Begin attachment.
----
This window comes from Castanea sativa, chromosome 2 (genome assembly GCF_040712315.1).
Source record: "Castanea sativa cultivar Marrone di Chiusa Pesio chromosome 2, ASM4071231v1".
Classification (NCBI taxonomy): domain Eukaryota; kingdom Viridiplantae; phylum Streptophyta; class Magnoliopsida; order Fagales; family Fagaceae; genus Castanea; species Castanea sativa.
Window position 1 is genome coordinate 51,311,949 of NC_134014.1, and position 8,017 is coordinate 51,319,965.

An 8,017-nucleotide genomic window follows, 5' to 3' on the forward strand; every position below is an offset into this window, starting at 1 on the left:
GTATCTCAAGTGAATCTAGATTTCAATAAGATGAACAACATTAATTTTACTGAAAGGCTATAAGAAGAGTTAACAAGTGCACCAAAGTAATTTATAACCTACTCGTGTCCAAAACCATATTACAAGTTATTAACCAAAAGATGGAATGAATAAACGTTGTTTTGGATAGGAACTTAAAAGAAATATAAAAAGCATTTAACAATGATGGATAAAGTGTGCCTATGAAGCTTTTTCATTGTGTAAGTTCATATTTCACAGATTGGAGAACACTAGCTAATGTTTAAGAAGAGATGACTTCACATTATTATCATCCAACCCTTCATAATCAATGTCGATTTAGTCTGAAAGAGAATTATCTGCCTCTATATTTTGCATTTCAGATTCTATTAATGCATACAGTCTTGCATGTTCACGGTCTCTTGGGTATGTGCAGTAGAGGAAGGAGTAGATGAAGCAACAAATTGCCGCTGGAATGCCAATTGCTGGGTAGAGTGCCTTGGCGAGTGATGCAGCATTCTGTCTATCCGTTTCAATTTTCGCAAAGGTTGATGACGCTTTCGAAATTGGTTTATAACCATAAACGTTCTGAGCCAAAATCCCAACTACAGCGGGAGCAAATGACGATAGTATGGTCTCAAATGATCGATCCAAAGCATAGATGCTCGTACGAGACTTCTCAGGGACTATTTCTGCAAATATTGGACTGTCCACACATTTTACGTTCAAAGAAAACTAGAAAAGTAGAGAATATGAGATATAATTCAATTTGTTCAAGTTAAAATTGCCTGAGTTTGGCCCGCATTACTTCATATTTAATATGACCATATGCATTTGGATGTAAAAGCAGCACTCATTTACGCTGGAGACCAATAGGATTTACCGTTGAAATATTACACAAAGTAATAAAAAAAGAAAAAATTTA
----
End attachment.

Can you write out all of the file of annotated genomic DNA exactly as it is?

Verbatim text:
This window comes from Castanea sativa, chromosome 2 (genome assembly GCF_040712315.1).
Source record: "Castanea sativa cultivar Marrone di Chiusa Pesio chromosome 2, ASM4071231v1".
Classification (NCBI taxonomy): domain Eukaryota; kingdom Viridiplantae; phylum Streptophyta; class Magnoliopsida; order Fagales; family Fagaceae; genus Castanea; species Castanea sativa.
Window position 1 is genome coordinate 51,311,949 of NC_134014.1, and position 8,017 is coordinate 51,319,965.

An 8,017-nucleotide genomic window follows, 5' to 3' on the forward strand; every position below is an offset into this window, starting at 1 on the left:
GTATCTCAAGTGAATCTAGATTTCAATAAGATGAACAACATTAATTTTACTGAAAGGCTATAAGAAGAGTTAACAAGTGCACCAAAGTAATTTATAACCTACTCGTGTCCAAAACCATATTACAAGTTATTAACCAAAAGATGGAATGAATAAACGTTGTTTTGGATAGGAACTTAAAAGAAATATAAAAAGCATTTAACAATGATGGATAAAGTGTGCCTATGAAGCTTTTTCATTGTGTAAGTTCATATTTCACAGATTGGAGAACACTAGCTAATGTTTAAGAAGAGATGACTTCACATTATTATCATCCAACCCTTCATAATCAATGTCGATTTAGTCTGAAAGAGAATTATCTGCCTCTATATTTTGCATTTCAGATTCTATTAATGCATACAGTCTTGCATGTTCACGGTCTCTTGGGTATGTGCAGTAGAGGAAGGAGTAGATGAAGCAACAAATTGCCGCTGGAATGCCAATTGCTGGGTAGAGTGCCTTGGCGAGTGATGCAGCATTCTGTCTATCCGTTTCAATTTTCGCAAAGGTTGATGACGCTTTCGAAATTGGTTTATAACCATAAACGTTCTGAGCCAAAATCCCAACTACAGCGGGAGCAAATGACGATAGTATGGTCTCAAATGATCGATCCAAAGCATAGATGCTCGTACGAGACTTCTCAGGGACTATTTCTGCAAATATTGGACTGTCCACACATTTTACGTTCAAAGAAAACTAGAAAAGTAGAGAATATGAGATATAATTCAATTTGTTCAAGTTAAAATTGCCTGAGTTTGGCCCGCATTACTTCATATTTAATATGACCATATGCATTTGGATGTAAAAGCAGCACTCATTTACGCTGGAGACCAATAGGATTTACCGTTGAAATATTACACAAAGTAATAAAAAAAGAAAAAATTTA